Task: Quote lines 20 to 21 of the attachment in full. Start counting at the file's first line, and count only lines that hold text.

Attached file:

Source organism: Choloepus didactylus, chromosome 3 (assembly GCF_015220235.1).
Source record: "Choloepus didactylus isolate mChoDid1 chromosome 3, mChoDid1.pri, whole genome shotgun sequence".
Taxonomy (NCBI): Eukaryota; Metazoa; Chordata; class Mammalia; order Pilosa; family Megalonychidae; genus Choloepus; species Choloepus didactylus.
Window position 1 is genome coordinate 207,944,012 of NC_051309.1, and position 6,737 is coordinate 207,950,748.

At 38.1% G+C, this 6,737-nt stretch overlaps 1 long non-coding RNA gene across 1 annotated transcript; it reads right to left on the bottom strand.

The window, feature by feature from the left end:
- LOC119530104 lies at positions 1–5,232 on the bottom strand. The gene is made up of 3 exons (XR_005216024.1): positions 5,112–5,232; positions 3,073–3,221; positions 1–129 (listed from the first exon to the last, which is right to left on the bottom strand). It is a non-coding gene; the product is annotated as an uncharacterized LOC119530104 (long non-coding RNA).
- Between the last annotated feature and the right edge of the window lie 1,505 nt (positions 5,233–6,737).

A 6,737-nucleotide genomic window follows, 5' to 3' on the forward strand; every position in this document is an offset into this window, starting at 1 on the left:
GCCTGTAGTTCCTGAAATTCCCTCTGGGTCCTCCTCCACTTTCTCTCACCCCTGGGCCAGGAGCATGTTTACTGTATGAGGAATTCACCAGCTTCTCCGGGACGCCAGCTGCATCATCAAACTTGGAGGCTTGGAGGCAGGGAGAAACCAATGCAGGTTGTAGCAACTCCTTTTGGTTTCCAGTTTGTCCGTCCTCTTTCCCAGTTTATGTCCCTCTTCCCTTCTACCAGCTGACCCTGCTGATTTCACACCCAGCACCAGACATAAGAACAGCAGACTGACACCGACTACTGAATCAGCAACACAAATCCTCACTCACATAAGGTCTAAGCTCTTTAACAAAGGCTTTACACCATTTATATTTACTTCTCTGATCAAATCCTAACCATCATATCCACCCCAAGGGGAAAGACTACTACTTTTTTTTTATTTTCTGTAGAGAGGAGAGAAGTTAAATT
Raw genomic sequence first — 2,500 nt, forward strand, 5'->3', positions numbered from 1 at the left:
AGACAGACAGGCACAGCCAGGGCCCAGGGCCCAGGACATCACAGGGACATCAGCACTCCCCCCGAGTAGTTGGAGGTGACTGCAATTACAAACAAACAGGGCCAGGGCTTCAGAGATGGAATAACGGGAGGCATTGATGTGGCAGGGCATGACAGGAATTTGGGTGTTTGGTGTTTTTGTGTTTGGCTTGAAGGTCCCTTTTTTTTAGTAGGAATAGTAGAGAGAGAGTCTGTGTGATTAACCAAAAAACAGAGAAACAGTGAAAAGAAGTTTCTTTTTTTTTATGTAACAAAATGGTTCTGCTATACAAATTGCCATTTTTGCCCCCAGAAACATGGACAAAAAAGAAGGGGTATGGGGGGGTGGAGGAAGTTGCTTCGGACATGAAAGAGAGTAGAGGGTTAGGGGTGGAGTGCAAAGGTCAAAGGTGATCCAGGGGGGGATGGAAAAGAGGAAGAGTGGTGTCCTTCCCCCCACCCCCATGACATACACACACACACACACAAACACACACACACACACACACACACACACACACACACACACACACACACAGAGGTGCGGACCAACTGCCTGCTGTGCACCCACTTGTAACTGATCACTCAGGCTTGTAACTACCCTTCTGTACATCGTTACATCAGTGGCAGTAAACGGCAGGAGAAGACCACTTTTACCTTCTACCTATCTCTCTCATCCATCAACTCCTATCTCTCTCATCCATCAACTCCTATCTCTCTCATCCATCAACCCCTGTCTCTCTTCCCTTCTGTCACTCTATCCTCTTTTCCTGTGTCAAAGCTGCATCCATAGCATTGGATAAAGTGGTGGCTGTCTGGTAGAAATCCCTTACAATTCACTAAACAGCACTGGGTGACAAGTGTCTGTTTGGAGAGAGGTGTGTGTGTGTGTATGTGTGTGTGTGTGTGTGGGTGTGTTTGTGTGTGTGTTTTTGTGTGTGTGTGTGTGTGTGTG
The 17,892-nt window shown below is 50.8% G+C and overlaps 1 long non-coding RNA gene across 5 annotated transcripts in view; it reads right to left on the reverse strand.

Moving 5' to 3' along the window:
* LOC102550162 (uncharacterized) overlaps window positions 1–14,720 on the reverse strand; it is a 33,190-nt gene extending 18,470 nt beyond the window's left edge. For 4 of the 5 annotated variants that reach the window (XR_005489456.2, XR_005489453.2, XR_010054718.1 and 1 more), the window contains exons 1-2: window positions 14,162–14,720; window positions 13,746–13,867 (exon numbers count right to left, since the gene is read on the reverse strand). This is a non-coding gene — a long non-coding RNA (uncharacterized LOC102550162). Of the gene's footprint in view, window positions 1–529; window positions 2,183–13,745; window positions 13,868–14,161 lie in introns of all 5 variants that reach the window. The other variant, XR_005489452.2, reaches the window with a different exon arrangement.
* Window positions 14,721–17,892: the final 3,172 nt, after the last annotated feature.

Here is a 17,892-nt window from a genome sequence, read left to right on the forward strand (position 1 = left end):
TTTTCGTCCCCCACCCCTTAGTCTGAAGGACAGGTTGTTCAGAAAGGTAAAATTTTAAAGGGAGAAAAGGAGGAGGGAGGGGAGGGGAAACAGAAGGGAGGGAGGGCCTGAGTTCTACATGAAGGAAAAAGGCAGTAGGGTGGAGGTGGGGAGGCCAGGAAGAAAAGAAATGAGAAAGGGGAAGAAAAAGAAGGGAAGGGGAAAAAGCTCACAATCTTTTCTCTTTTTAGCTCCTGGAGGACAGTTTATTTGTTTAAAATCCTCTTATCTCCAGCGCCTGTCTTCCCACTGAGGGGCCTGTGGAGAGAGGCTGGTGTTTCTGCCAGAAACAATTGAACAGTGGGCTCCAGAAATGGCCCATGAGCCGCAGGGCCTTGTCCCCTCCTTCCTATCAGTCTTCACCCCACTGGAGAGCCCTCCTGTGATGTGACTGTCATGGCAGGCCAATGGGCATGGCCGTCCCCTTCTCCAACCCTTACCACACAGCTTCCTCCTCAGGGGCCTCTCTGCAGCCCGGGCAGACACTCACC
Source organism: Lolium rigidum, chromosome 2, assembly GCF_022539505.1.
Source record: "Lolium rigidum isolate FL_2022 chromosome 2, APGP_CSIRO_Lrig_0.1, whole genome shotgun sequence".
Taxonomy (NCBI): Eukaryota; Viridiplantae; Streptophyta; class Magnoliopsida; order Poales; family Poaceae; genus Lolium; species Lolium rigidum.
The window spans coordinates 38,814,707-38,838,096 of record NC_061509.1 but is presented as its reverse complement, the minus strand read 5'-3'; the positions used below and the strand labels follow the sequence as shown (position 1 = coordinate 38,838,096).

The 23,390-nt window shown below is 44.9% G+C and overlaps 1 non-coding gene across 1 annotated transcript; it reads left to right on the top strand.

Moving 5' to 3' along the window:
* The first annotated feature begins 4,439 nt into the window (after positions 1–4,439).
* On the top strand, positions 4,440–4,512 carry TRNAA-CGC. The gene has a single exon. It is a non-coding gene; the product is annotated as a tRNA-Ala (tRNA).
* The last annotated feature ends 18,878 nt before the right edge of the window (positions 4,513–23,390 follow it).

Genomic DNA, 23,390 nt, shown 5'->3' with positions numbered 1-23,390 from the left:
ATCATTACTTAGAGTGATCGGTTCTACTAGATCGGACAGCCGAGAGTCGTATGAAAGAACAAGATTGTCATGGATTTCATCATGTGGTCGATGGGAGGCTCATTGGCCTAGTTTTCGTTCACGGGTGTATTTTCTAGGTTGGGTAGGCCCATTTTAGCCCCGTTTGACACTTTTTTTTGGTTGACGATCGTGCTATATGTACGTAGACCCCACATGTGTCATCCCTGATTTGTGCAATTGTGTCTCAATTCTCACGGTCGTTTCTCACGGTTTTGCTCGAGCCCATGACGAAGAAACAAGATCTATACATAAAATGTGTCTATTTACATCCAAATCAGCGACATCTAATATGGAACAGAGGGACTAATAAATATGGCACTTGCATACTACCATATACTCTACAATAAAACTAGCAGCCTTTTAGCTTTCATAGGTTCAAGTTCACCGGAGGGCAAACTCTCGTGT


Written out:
Source record: "Lolium rigidum isolate FL_2022 chromosome 2, APGP_CSIRO_Lrig_0.1, whole genome shotgun sequence".
Taxonomy (NCBI): Eukaryota; Viridiplantae; Streptophyta; class Magnoliopsida; order Poales; family Poaceae; genus Lolium; species Lolium rigidum.